Aboriginal outreach worker Gary Moostoos banned from City Centre Mall
City Centre Mall says it will investigate actions of security officers
An aboriginal cultural advisor who works with Edmonton’s homeless says he was targeted because of his race by security officers who banned him from a downtown mall.
“It was humiliating. I can’t even say the word, it was humiliating and it hurt me,” said Gary Moostoos, whose work with Boyle Street Community Services often has him in the mall, meeting with homeless people who gather there.
“I see this every day, and I feel it every day.”
When he asked why, Moostoos said the officers told him they’d been watching him.
“They said, ‘Well, you look like a person who is a suspicious. You are observed as portraying suspicious activity’ or something of that sort.’”
Moostoos said the officers then accused him of having previously been banned from the premises.
“I said, ‘I’m not banned from here. You see me every day. .. you know who I am’.”
Banned for six months
Moostoos said he has heard stories from homeless people he works with about being targeted by security at the mall, but was surprised with the way that he was approached. He then asked to speak with a supervisor, who showed up within minutes.
The supervisor took his I.D. and checked his name to see if he had been previously banned from the mall. Moostoos said the check came back clean, but the supervisor still insisted that he leave the building.
When he asked why, she accused him of becoming aggressive with her a year earlier and said he had been seen pushing peace officers, both of which he denied. She said he’d been seen associating with others who had caused trouble in the mall and had been seen “rescuing people,” both in the building and in the area outside.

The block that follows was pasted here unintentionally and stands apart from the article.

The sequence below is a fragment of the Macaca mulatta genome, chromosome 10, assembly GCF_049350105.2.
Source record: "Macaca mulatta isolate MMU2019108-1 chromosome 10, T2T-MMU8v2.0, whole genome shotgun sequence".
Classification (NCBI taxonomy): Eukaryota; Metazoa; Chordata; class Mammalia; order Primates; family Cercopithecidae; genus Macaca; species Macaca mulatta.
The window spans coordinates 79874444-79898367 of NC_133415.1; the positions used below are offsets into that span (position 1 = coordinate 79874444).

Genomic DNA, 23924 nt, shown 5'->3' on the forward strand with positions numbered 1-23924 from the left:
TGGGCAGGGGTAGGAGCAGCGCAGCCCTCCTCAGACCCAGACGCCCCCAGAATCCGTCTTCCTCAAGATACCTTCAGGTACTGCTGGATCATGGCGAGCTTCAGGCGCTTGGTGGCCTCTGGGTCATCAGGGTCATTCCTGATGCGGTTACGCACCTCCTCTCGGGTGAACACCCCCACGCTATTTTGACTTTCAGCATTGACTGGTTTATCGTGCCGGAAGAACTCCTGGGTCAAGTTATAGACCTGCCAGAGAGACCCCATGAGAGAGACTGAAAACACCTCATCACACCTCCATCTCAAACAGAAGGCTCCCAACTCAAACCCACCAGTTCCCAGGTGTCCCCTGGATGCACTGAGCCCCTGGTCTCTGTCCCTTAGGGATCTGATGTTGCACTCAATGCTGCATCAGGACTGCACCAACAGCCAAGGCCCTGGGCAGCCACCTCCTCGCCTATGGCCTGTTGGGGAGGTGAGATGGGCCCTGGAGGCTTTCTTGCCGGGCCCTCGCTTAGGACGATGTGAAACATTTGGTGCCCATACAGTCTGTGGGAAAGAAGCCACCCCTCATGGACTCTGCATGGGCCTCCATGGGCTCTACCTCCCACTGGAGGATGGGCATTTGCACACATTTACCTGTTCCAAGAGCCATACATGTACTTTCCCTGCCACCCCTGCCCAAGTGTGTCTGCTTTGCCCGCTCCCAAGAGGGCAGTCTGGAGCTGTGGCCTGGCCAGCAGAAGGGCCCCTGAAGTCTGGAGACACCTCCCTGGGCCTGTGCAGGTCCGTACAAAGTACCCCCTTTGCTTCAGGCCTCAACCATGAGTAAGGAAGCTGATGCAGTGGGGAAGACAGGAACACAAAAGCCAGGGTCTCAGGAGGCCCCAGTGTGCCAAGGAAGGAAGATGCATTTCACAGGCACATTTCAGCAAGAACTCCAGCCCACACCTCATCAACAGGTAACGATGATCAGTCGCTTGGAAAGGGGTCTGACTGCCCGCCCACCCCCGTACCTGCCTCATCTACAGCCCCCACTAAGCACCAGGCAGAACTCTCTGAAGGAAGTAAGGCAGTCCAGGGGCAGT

Moostoos said his job as an advisor at Boyle Street often requires him to meet and speak with gang members and others.
“You cannot tell me who I can and cannot associate with. It is my work,” he said. “I can’t turn people away.”
It was there that they handed him a piece of paper that told him he had been banned from City Centre Mall for six months.
“For what, I don’t know. I was just sitting there, eating noodles,” he said.
“Then it hit me. I was like, ‘Oh, my god, this is what my people go through every day.’ And that’s when I broke. And I cried.”
Mall looking into incident
Moostoos took to social media to publicise what happened, writing a Facebook post that spread quickly.
“Because I've seen it time and time again. The way that they treat my people. I pick and choose my battles. If I were to go to battle with everything that I see at that place, or everywhere in the city, I would be drained.”
On Tuesday, City Centre Mall said released a statement, saying it will investigate how security handled the incident.
“Management will be conducting an investigation that will include reviewing the engagement by security, the policies we have in place and the training we provide,” the mall wrote in a release.
It also said it would reach out to Moostoos to discuss what happened.
In the meantime, the cultural advisor said the incident has left him exhausted and wondering how he can continue his work. He said his experience is part of a larger problem faced by aboriginal people across Canada.
But he takes comfort in the messages of support from people within Edmonton and beyond.
“It’s just overwhelming the support that's coming from across the nation, and that in itself is emotional. I feel I don't speak for myself but I speak for the people across this country.”